Erdnussknacker Erdnussknacker - 7 months ago 10
SQL Question

PHP variables not getting overwritten on subsequent queries

The Situation



I'm fairly new to object-oriented programming in PHP and currently I'm creating a small CMS for learning purposes. I've learned a lot about OOP on my way, but I'm facing a weird issue at the moment. I've created a Singleton class to deal with the database connection and queries.

public static function getInstance()
{
if(!isset(self::$instance))
{
self::$instance = new Database();
}

return self::$instance;
}


In the same class, there also is a method to execute queries. It takes two parameters, the query and an optional array with parameters to bind for the prepared statements. You can see its source below.

public function execute($query, $params = array())
{
$this->error = false; // Set 'error' to false at the start of each query.

if($this->query = $this->pdo->prepare($query))
{
if(!empty($params))
{
$index = 1;
foreach($params as $parameter)
{
$this->query->bindValue($index, $parameter);
++$index;
}
}

if($this->query->execute())
{
$this->results = $this->query->fetchAll(PDO::FETCH_OBJ);
$this->count = $this->query->rowCount();
}
else
{
$this->error = true;
}
}

return $this;
}


The Problem



If I have multiple queries on the same page, the
results
and
count
variables still contain the values of the first query. Imagine the following - the first query retrieves all users from my database. Let's say there are 15. The second query retrieves all blog posts from the database, let's say there are none. If no posts are present, I want to display a message, otherwise I run a loop to display all results. In this case, the loop is executed even though there are no blog posts, because the
count
variable is used to determine if there are posts in the database and it still holds the 15 from the first query somehow.

This obviously leads to some errors. Same with
results
. It still holds the value from the first query.

$query = Database::getInstance()->execute('SELECT * FROM articles ORDER BY article_id DESC');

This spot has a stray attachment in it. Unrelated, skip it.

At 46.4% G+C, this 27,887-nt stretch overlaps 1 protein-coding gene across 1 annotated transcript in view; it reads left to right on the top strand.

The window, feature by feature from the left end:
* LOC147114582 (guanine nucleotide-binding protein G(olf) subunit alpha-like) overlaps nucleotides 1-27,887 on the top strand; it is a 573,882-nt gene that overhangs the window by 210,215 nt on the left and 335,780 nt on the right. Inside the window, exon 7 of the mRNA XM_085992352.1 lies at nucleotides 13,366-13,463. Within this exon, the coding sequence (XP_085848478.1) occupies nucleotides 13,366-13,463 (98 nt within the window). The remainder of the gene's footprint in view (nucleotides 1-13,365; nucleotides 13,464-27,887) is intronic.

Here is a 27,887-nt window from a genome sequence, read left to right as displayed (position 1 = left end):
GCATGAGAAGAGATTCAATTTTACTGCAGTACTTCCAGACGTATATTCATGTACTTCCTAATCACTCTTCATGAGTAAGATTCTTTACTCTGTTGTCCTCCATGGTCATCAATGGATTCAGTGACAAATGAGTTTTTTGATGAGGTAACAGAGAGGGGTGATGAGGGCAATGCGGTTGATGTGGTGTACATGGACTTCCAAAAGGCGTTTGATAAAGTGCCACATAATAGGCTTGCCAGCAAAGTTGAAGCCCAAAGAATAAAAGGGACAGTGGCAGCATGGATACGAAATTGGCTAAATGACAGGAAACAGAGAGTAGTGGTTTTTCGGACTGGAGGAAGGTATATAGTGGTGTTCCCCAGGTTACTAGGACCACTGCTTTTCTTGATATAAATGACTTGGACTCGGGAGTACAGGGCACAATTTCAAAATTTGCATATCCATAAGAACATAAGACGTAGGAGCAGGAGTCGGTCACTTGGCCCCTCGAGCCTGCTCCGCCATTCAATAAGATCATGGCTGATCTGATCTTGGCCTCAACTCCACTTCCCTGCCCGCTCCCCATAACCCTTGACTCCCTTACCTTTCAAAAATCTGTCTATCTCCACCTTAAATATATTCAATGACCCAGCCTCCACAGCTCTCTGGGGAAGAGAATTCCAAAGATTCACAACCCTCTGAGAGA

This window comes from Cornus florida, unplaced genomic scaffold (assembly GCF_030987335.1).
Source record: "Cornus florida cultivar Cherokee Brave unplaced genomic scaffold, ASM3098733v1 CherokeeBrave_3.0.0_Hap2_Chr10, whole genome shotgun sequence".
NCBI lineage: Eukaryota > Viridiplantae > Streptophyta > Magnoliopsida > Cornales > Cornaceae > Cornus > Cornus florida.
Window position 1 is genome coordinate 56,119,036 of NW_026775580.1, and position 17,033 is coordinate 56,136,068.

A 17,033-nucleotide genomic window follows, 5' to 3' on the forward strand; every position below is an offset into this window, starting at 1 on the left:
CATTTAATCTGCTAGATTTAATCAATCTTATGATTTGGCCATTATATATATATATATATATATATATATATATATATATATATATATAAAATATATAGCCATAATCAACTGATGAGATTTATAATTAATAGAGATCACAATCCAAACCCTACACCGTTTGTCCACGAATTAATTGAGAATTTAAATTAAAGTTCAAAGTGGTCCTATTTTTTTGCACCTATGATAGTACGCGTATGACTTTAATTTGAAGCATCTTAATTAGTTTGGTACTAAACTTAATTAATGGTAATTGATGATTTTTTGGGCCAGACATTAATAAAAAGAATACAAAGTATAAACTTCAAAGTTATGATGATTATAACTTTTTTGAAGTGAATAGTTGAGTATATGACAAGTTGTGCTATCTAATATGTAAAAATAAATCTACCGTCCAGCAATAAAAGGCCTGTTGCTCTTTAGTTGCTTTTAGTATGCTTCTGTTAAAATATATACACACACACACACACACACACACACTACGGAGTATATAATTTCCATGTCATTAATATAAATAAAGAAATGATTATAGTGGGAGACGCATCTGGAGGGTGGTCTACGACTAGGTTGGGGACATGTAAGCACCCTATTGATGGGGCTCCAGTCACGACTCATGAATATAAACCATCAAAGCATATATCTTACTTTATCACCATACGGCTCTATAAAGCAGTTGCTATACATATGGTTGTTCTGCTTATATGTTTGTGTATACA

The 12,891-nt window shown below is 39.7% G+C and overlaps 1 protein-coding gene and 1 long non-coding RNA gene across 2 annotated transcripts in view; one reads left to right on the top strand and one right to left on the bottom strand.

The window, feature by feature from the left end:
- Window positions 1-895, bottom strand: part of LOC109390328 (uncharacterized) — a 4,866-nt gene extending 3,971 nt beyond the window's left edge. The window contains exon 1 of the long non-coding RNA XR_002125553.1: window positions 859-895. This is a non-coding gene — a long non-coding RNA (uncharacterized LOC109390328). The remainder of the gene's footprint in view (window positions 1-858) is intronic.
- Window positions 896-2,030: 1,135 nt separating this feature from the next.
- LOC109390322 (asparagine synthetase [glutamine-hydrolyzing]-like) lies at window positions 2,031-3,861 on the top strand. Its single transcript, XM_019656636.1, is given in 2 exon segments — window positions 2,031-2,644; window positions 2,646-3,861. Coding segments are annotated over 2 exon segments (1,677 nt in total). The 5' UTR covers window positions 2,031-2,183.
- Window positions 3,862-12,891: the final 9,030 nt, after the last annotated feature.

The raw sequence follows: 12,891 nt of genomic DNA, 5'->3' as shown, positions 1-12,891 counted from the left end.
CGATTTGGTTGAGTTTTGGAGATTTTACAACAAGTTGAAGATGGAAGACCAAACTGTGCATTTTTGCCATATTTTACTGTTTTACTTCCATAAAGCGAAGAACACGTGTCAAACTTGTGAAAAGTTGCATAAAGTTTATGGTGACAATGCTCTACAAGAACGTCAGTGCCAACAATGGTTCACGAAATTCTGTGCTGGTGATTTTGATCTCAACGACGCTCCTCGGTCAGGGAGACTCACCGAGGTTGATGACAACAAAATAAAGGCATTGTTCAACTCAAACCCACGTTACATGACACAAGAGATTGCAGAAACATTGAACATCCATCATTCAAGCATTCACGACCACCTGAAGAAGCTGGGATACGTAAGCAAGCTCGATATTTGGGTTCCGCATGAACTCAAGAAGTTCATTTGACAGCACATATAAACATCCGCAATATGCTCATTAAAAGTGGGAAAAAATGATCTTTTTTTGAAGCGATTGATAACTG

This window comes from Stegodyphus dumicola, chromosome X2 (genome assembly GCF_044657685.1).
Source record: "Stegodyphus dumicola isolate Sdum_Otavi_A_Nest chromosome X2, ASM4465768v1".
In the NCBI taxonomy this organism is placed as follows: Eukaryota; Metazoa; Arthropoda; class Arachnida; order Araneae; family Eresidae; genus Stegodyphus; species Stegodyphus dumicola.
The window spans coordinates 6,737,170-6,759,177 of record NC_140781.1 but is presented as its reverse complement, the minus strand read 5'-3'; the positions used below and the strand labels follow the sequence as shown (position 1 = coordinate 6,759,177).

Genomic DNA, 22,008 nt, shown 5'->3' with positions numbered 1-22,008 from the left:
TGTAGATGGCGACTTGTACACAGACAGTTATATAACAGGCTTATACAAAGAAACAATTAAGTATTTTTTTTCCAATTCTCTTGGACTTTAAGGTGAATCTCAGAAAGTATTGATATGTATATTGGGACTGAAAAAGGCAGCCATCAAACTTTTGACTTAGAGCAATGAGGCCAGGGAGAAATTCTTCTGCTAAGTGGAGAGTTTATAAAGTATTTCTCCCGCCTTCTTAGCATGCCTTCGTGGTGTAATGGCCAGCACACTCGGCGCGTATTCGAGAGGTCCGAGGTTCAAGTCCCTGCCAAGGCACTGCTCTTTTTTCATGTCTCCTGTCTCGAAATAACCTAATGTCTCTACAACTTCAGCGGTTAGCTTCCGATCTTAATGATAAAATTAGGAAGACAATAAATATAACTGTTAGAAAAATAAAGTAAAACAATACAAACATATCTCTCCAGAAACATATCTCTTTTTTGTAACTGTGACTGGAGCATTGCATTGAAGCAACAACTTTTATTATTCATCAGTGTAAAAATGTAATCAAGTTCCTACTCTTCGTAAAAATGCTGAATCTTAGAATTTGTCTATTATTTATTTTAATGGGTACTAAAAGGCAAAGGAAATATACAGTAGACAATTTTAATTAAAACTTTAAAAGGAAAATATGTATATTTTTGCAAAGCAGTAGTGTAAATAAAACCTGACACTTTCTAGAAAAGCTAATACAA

if(!$query->countRes())
{
echo '<h2>There are no blog posts in the database.</h2>';
}
else
{
foreach($query->results() as $query)
{
echo '<article>
<h3>'.$query->article_heading.'</h3>
<p>'.$query->article_preview.'</p>
</article>';
}
}


The
countRes()
and
results()
methods simply return the variables from the DB class.

I hope that I have explained the problem understandable. Responses are very appreciated.

Answer

I would use a response object to avoid attaching query specific data to the global database object.

Example:

<?php

class PDO_Response {
    protected $count;
    protected $results;
    protected $query;
    protected $error;
    protected $success = true;


    public function __construct($query){
        $this->query = $query;
        try{
           $this->query->execute();
        }catch(PDOException $e){
            $this->error = $e;
            $this->success = false;


        }

        return $this;
    }

    public function getCount(){
        if( is_null( $this->count ) ){
            $this->count = $this->query->rowCount();
        }
        return $this->count;
    }

    public function getResults(){
        if( is_null( $this->results ) ){
            $this->results = $this->query->fetchAll(PDO::FETCH_OBJ);
        }
        return $this->results;
    }

    public function success(){
        return $this->success;
    }

    public function getError(){
        return $this->error;
    }
} 

Then in your database class:

public function execute($query, $params = array())
{
    if($this -> _query = $this -> _pdo -> prepare($query))
    {
        if(!empty($params))
        {
            $index = 1;

            foreach($params as $parameter)
            {
                $this -> _query -> bindValue($index, $parameter);
                ++$index;
            }
        }

        return new PDO_Response($this->_query);
    }

    throw new Exception('Some error text here');
}

UPDATE: Moved execution into response class for error handling

Example usage (not tested)

$select = $database->execute('SELECT * FROM table');

if( $select->success() ){
    //query succeeded - do what you want with the response
    //SELECT
    $results = $select->getResults();
}

$update = $database->execute('UPDATE table SET col = "value"');

if( $update->success() ){
   //cool, the update worked
}

This will help fix your issue in the event that subsequent queries fail, there will not be any old query data attached to the database object.